Sunday, 20 December 2009

Paul Robeson in Africa Sanders of the River

This film, Sanders of the River, (Alexander Korda – can be viewed full screen) shows colonialism at work in Africa in the 1930's. Colonialism is when people from far away Know Better and can treat natives like stupid children. Even if the motives are benevolent, it's still demeaning. Colonies may no longer exist, but "colonial" values prevail, especially in an increasingly monocultural world dominated by anglophiles. It's not that people don't mean well, it's just they don't know much or care. Tourists who think foreign countries exist mainly as places to get blind drunk in are just one of many types of "new" colonialists. So, cringeworthy as this film is, it still stands as a warning.

Paul Robeson plays a feckless African who Sanders uses to placate the locals. It's embarrassing to see him being demeaned as a "coon". But Robeson didn't sell out. We can turn that embarrassment on itself, by seeing the film as a document of society as it was, not as it "should" be. If a proud, talented Rutgers man can be humiliated because he was black, we should feel indignant that he should have been forced to do such things. At least he gets top billing, above Leslie Banks as Sanders.

He's magnificent, anyway, and what a powerful booming voice - pity he didn't do Russian basso roles. Besides, he's a serious hunk. Look at his muscles, revealed by a leopard skin loincloth - complete with tail - and when he wiggles his behind! The songs are pastiche, but there's a lot of interesting "archive footage" asd the movie was shot in part on location in the Congo. The chiefs and members of the "Acholi, Sesi, Tefik [sic= Efik], Juruba {sic = Yoruba], Mendi and Kroo" nations of East and West Africa participated as extras. hence the vivid dance scenes and processions. It's surprising how well they take to acting. Whether the routines were staged or original, it doesn't really matter, this is history captured as it was 70 years ago. There are wonderful scenes of the bush and the river, too, hippos swimming, giraffes, plains full of animals. So the movie has lasting value despite the plot.

Besides Robeson, there's another black star, Tony Wane, who plays the rebel chief Mofolaba. Who was he ? His accent's pukka Oxbridge and his presence is charismatic. Had he been white he'd have had a big career. There's also a very faint gay subtext (white guys).

Anyway enjoy the movie if you're snowed in and there's nothing on over the holidays. Lots more on this site about Africa, multiculture and black music. And more movies.
TOMORROW : stagings of Winterreise ! ballet, theatre and others !

1 comment:

Roger Thomas said...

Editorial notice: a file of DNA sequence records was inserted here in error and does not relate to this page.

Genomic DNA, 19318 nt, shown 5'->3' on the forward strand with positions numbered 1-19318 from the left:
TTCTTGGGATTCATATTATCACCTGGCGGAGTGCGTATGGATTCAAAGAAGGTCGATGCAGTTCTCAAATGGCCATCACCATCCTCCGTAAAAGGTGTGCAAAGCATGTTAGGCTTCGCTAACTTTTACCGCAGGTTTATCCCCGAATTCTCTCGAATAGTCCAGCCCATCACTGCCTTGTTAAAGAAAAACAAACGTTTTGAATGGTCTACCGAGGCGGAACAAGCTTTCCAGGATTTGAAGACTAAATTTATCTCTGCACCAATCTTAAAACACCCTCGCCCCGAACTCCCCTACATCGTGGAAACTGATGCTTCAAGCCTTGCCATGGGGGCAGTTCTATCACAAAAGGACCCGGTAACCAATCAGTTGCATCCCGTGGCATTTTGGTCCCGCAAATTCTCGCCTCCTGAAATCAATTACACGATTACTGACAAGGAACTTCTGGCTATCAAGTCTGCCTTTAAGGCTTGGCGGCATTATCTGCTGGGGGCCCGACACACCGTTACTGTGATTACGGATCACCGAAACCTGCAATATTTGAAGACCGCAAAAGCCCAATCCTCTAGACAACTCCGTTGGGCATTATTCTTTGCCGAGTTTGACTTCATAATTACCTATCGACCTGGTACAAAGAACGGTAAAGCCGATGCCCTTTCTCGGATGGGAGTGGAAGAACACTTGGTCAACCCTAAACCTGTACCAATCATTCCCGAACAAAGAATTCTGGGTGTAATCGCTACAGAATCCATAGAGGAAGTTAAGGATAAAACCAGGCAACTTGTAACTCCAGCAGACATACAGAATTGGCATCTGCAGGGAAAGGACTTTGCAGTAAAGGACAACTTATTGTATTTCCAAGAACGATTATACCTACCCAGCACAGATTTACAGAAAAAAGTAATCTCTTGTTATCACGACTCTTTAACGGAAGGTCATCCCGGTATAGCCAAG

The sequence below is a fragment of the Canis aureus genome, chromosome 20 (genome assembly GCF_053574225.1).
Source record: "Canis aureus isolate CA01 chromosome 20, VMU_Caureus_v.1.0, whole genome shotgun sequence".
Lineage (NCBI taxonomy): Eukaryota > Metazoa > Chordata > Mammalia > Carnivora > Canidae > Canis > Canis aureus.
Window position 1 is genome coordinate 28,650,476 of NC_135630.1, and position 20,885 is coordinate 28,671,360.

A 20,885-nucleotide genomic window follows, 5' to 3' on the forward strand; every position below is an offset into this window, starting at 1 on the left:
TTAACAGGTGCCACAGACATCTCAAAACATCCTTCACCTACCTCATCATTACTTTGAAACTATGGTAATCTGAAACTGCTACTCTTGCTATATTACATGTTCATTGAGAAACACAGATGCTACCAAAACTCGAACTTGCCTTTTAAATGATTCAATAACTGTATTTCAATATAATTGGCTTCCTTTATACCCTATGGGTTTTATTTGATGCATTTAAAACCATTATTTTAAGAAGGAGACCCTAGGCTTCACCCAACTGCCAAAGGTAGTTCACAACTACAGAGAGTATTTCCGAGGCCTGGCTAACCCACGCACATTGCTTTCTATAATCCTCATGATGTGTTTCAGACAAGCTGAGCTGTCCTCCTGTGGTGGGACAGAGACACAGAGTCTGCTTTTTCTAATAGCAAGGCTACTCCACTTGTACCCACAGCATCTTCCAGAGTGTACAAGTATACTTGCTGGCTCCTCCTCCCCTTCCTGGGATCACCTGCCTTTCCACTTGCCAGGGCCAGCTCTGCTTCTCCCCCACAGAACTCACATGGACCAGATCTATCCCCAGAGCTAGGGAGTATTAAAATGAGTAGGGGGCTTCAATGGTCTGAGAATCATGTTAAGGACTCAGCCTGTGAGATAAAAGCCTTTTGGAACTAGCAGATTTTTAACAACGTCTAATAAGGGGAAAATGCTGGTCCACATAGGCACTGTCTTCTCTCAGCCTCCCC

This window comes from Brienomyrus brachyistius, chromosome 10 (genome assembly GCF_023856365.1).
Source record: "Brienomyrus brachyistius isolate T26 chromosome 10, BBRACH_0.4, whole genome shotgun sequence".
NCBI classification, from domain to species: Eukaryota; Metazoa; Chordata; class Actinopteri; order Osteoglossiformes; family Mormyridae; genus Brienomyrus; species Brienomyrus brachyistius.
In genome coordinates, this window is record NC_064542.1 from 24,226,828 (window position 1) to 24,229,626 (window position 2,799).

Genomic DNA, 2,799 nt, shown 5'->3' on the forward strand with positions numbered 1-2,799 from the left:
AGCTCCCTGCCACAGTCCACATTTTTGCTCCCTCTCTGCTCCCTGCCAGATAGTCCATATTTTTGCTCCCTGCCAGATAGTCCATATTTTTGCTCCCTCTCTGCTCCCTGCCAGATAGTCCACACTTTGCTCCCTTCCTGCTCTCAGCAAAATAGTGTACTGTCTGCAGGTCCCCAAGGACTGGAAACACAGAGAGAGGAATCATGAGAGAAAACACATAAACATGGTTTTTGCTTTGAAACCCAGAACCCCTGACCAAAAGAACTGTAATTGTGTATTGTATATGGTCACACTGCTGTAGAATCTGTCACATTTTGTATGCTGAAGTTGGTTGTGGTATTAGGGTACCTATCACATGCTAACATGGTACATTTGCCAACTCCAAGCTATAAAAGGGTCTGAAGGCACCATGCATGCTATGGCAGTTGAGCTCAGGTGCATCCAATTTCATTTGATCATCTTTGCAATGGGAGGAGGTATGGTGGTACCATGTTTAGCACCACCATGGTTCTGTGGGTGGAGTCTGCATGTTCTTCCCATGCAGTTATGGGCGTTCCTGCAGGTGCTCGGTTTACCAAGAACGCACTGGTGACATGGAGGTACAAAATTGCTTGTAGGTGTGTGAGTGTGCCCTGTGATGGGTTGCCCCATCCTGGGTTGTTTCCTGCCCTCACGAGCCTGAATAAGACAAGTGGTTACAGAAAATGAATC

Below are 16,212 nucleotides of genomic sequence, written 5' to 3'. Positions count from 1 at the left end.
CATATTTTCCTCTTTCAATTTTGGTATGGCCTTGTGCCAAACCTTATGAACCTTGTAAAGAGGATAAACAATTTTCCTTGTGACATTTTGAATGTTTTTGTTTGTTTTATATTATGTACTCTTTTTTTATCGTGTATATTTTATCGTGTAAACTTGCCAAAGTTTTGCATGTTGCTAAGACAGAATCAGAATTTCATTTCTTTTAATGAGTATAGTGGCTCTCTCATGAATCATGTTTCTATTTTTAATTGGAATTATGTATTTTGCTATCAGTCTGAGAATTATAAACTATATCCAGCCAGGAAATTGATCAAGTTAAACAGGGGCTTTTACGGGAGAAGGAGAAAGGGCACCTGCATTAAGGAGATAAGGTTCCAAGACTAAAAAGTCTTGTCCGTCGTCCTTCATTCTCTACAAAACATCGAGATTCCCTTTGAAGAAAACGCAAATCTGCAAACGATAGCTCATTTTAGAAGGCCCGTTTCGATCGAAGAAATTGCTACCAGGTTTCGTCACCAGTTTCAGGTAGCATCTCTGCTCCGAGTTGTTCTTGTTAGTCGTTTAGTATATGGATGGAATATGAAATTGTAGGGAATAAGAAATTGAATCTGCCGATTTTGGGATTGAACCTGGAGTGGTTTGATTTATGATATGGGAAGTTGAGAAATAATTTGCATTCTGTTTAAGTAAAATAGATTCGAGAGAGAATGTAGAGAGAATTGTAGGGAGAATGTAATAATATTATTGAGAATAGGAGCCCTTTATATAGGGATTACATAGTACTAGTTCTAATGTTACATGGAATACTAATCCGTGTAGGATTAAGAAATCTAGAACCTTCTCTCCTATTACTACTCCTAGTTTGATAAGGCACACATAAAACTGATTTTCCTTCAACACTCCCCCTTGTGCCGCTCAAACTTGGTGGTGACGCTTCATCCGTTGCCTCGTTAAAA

Interesting blog. You write that it's a "pity [Paul Robeson] didn't do Russian basso roles". But with your knowledge of the demands in voice training and single-minded dedication of opera singing you will be fullly aware that he wouldn't have been the Paul Robeson so much of the progressive world came to love and honour had he turned to opera. Maybe he wasn't cut out to be an opera singer but in any case he had too much going on to focus on such a demanding and in some ways constricting activity: stage and screen acting, song recitals, writing and political activism. All, as Robeson put it: "a weapon in the struggle for my people's freedom and the freedom of all people".

That's not to say that Robeson did not have much more than the usual basic equipment for Russian song -- more so than many non-Russian singers who learn the words and pronunciation but not the language or will only sing Russian repertoire in translation. He began learning Russian in the early 1930s with the Russia-born composer Alexandre Gambs. He told the press he was finding it "extremely easy to learn the language" and that his voice was suited to Russian music perhaps because "there is a kinship between the russians and the negroes. They were both serfs, and in the music there is the same note of melancholy touched with mysticism".

When he first visited Russia in 1934, the customs officials and other Russians were impressed with his language skills although he still used interpreters in conversation. In New York in 1932, after a recital that included some songs in Russian, the Russian-born (Lithuanian Jewish) anarchist activist Emma Goldman wrote: "I swear if I had not known Paul as a Negro I should have thought an educated Russian before me. I can't tell you how beautiful he talks Russian."

By the early 1940s, on recital tours in the US with the Lithuanian-born St Petersburg conservatoire-trained Clara Rockmore, who played the theremin, "Pavlik" and "Clarochka" found it politic to converse entirely in Russian when in public, especially when racists were about. Clara wrote that Robeson spoke Russian "almost too well" having read deeply in the literary language of Pushkin and Dostoevsky.

Robeson regularly included Russian songs in his recitals, including pieces from Mussorgsky's opera Boris Gudunov. They met with popular acclaim but not always the approval of the professional critics -- plus ça change... Of an Albert Hall recital in 1936 the Manchester Guardian critic wrote that Robeson's voice "has nothing in it of the real Russian sonority and dark timbre".

On his visits to Russia, Robeson must surely have sung a lot in Russian and there might be unpublished recordings in the Russian sound archives. But here he is singing in Russian IN THE SOVIET UNION in 1949 in a YouTube clip: